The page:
My mother would have been 78 today. She died at the end of January, just over a hundred days ago—103, to be exact, although I worry about my ability to count correctly. Did I leave out a day by accident? I can’t bear to start over again.
She was so young, everyone murmurs. Cheated of at least a decade, my brother and I still tell each other, even when we know this is like railing at the Big Dipper or a thundercloud or the flock of ceramic chickens she used to be so proud of in her cactus garden.
She’d been wheelchair-bound for years and diagnosed with Alzheimer’s. She’d had several strokes, as it turned out, which may have really caused her dementia. But while she lost her ability to speak, she could hear us. She recognized us all when my family came to visit her last Christmas. She wore the little emerald earrings I’d bought her. Emerald was her birthstone, and I knew she would love the flashes of green.
Even now, I think about all the amazingly beautiful things of this world: the blue sky, the green hills of a California spring, my mother’s paintings and drawings of flowers: pansies, orchids, roses, lilacs. And, yes, I’m flinging my grief at God, at a phantom I’ve conjured, at all these deaf, blind, thoughtless glories—and I get no answer.
But my mother the artist taught me to attend to beauty that means no more than itself. When I try to describe the maroon-tinged stargazer lilies in the vase beside her bed before she died, maybe words are hopeless. Maybe not. We positioned the vase so she could see it, though by then, her last week, I don’t think she could make sense of anything.
Still, she breathed, and still I felt her there, nesting someplace inside me at the same time that she was preparing to leap into another world. I wanted her to leap. I pictured her leaping from her wheelchair, running free, straight across the top of an ocean cliff.
Oh, Mom. I could tell you now that grief sometimes feels overwhelming. We were often at odds, but this you would have understood. You would have wanted to know. Last week, I felt so unaccountably enraged, thinking I was still recovering from the emotional blitz of the Boston bombings—thinking that if you’d been here, Mom, you would have been calling me frantically as soon as you saw it on the news, trying to get through all those overloaded phone lines, sobbing with relief when you heard my voice.
The rage of grief tiptoed up to clout me on the head, no matter how much I already knew about stages and denials and the emotions I was supposed to feel. There it was and still is, and I mentally slapped myself around for idiocy, as if you and I were literally duking it out again, and I cried and cried and cried.
Last week, tears sprang to my eyes whenever my busy days slowed a nanosecond. I was crying for you, because of your upcoming birthday, because of all I wished I’d said to you, and that I did get some chance to say during our last days together, and of all the past birthdays where I’d sent you flowers—more stargazers, roses, iris—forgetting almost until the last minute, then calling in a rush order across the country.
I cried yesterday, when my son and I walked into Harvard Square, under a brilliant blue sky and flowering magnolias. It was the glorious new spring that I remembered three months ago in California, where the blooms come early.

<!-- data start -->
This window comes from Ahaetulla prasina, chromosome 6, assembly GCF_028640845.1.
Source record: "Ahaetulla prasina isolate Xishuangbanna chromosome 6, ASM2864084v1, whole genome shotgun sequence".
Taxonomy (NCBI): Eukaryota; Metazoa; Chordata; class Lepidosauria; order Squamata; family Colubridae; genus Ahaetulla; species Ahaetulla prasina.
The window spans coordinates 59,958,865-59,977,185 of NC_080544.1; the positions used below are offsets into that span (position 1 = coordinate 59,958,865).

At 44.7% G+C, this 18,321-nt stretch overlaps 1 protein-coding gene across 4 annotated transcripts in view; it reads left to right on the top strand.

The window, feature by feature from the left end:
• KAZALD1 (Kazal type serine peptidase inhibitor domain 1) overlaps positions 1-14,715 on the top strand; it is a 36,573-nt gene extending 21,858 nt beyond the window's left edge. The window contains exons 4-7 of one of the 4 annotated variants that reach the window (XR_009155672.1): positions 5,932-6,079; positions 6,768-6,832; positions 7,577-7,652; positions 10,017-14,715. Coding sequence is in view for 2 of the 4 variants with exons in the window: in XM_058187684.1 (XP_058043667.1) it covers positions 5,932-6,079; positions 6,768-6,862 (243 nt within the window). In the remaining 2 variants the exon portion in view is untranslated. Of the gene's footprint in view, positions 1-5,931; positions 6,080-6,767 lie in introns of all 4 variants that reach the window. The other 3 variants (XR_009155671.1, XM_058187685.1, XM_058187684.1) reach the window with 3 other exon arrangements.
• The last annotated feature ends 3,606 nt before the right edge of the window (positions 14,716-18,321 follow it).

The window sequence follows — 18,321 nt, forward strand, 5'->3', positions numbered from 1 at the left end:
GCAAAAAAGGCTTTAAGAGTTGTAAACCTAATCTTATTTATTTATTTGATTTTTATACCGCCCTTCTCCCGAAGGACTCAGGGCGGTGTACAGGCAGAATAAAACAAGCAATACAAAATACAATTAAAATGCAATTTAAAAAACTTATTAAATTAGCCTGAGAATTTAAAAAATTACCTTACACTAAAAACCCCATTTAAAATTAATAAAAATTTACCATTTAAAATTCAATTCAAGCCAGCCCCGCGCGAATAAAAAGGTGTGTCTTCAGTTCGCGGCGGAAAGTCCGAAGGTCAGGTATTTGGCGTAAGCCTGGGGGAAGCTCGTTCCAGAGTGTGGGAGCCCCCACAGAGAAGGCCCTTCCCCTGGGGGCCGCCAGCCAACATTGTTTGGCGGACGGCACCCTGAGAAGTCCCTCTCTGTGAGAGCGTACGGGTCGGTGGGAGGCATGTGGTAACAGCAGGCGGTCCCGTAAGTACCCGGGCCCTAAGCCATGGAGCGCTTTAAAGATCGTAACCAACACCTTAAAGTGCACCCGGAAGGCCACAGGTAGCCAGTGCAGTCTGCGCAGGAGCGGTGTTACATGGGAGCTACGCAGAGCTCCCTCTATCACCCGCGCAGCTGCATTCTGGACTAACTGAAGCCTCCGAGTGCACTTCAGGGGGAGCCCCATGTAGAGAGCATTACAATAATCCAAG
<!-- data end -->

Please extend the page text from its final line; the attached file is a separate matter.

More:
The first lilacs have burst forth, finally, and yesterday I gently lowered a spray to sniff—and for my son, too. He smiled, already distracted by something else, but he waited for me. I said how much I loved the smell of lilacs, and he saw my tears. He knew I wasn’t talking about the actual purple blossoms we stood among, but the French Lilac perfume I’d bought my mother from an aisle in Whole Foods, which I used to spray on her wrists and on my fingers as I stroked her fragile, vein-webbed temples.
Dementia is not pretty. At her worst in recent years, I could hardly bear to be with her. She could be so angry, spitting with fury. Now I see more clearly how much she’d already descended into her own grief. Anger, anger, anger—and then? Not acceptance or joy, but in her case, a kind of peace. In her last year, she responded to kisses and hugs. One of the last things she could say is “I love you.”
That lilac perfume takes me back farther now, to my childhood, when a friend of my mother’s sold Avon products, and I got Hawaiian ginger cologne and lilac talcum powder. There I am at my son’s age, almost twelve, in my cubicle of a bedroom in our old ranch house, with my first record player, my first diary—my parents’ gifts, the cheap perfume and notebooks for writing, back when my mother had both the ability to know exactly what I needed and the power to enrage me with her constant needling.
Our relationship was complicated, to say the least. She suffered from bipolar illness and swung up and down through all the years of my life. Yet, I’ve come to see her artist’s obsession with color and shape, even her cajoling desire to know who I was, as the biggest gift of all. I’d never be who I am without her.
While I belong to no church and have spent many years wrestling with what I believe, I do think the universe—that deaf realm of clouds and stars and ceramic birds—is no longer a void. It gives me something in return, and I choose to accept it.
Thank you for this world. Thank you for our time together. Thank you for these tears, because they are beautiful, too. They are awful and beautiful, they are the clay orange of your chickens, the glaze of moss green. They are all you gave me, this beauty, this grief.
Just a few months ago, my mother would lie back against her brace of neck pillows, the constant pain always tightening her brow. But the scent of that lilac perfume, as I wafted it under her nose or into her hair, made her relax.
“Does that smell good, Mom?” I’d ask.
“I love it,” she’d whisper back.
Happy Birthday, Mom — May 6, 2013